The stage productions too are very different. Stein Winge in Barcelona eschews the opulence of 1620s Russia and opts for a bleak 1950s setting. This actually works quite well in bringing out the self serving agendas of the three main characters as well as their essential smallness when deprived of their bullying platform. There are some neat touches. Khovansky senior has a dwarf. The respect and affection with which he treats the dwarf compared to his son highlights the impotence and irrelevance of the latter. Chillingly it’s the dwarf who delivers the fatal blow in act 4 after a scene with his dancers that makes Khovansky seem more like Silvio Berlusconi than a powerful warlord. It’s even oddly unerotic. The Persian dancers are straight out of a Disney version of the Arabian Nights which is a rather stark contrast with Kirchner’s lesbian BDSM near porn scene. The final mass suicide in Barcelona is played out in a low key but effective way with the stage lit only by candles that are extinguished one by one. The pathos is heightened by the inclusion of children among the Believers.

In terms of performance there are pros and cons to both recordings. The acting, clearly more closely directed, is more theatrical and less old fashioned operatic in the Barcelona production. Vocally, it’s a mix. Ghiaurov for Abbado is a much more charismatic Khovansky than Vladimir Ognovenko. Graham Clark’s Scribe in Barcelona makes much more of the part than his Vienna equivalent and Vladimir Vaseev’s Gosifei for Boder is more lyrical than his opposite number. I didn’t see much to choose between the other male characters. The biggest differenceis in the Marfas. Elena Zeremba’s vibrato is really quite excessive and mars a good acting performance. She’s very much a weak link compared to the excellent Ludmila Semtschuk in Vienna.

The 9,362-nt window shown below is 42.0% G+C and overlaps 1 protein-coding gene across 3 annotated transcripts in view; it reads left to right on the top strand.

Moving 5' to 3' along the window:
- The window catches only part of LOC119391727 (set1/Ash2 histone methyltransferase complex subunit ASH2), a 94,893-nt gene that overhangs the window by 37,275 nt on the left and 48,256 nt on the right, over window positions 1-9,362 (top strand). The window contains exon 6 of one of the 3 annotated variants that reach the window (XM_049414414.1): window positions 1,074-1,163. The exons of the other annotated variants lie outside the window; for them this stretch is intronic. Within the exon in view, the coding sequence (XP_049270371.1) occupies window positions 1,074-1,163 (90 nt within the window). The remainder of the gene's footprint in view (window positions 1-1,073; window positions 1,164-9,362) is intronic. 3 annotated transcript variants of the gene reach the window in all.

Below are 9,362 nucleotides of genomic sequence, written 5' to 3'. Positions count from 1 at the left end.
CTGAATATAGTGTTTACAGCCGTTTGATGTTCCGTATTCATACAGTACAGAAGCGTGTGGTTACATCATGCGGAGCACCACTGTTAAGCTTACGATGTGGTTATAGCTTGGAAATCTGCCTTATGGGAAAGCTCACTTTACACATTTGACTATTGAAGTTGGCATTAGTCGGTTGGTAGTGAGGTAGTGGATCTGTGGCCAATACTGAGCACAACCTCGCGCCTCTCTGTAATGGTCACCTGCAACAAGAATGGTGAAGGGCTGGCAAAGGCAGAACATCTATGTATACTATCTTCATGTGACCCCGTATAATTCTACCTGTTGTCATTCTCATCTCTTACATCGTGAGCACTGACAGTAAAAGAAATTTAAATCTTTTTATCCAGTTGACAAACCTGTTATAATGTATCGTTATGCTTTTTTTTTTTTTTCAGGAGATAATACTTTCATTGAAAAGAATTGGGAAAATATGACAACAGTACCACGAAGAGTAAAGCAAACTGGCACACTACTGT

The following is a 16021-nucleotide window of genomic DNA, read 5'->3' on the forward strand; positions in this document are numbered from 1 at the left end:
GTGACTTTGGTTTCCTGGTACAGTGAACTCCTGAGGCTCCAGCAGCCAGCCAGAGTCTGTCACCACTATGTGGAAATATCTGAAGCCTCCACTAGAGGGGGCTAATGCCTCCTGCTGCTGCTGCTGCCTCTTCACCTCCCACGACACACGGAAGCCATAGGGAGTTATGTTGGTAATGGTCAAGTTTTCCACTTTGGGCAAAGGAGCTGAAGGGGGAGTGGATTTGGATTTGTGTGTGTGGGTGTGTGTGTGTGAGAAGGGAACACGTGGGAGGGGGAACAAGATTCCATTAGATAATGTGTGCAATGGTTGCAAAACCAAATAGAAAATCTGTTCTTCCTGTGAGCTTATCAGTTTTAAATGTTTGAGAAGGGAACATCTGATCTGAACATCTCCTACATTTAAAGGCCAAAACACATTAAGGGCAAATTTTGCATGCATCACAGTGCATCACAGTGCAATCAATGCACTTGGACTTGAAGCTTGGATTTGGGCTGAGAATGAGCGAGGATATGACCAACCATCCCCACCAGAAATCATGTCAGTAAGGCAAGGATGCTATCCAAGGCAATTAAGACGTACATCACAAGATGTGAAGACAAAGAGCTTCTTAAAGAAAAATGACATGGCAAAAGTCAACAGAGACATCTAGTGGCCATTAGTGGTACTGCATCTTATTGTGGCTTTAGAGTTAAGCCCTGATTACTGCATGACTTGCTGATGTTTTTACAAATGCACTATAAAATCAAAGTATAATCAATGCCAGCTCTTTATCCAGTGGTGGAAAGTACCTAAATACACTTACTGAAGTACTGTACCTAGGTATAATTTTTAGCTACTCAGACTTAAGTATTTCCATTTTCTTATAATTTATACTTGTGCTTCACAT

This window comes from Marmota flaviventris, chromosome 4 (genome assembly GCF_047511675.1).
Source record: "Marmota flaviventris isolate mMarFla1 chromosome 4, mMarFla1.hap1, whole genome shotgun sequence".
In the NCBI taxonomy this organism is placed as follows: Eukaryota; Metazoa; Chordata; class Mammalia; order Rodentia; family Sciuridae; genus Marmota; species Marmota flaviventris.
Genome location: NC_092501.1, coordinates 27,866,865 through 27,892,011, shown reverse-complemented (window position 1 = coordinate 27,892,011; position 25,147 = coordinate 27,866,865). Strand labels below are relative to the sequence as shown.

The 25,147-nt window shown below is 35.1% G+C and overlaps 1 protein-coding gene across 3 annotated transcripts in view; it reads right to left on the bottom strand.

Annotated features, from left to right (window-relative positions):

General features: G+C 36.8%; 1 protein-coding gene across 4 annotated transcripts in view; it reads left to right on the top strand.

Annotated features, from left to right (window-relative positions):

Technically the newer recording is much, much better. The sound, as mentioned above, is far superior and the 16:9 anamorphic picture is much better than Vienna’s near TV quality. The Barcelona disc also has useful extras; a synopsis and a good interview with Boder as well as documentation including a useful essay by Winge. The subtitles; English, French, German, Italian, Castilian and Catalan, are much less obtrusive though quite legible.

Surprisingly the video direction for Barcelona isn’t a huge improvement on Vienna. Angel Luis Ramirez does manage to stay back from the action more than Brian Large but he gets rushes of blood to the head in the big choruses in both Acts 3 and 5. In both cases there is a very full stage and a picture carefully composed by the director. In both cases Ramirez keeps cutting back and forward between wide shots and completely irrelevant close ups with a full arsenal of fades, dissolves and superpositions (see the third screen cap above). The farcical drunken chorus of the Streltsy in Act 3 can almost survive the treatment but it does much to undermine the deliberate simplicity of the final suicide.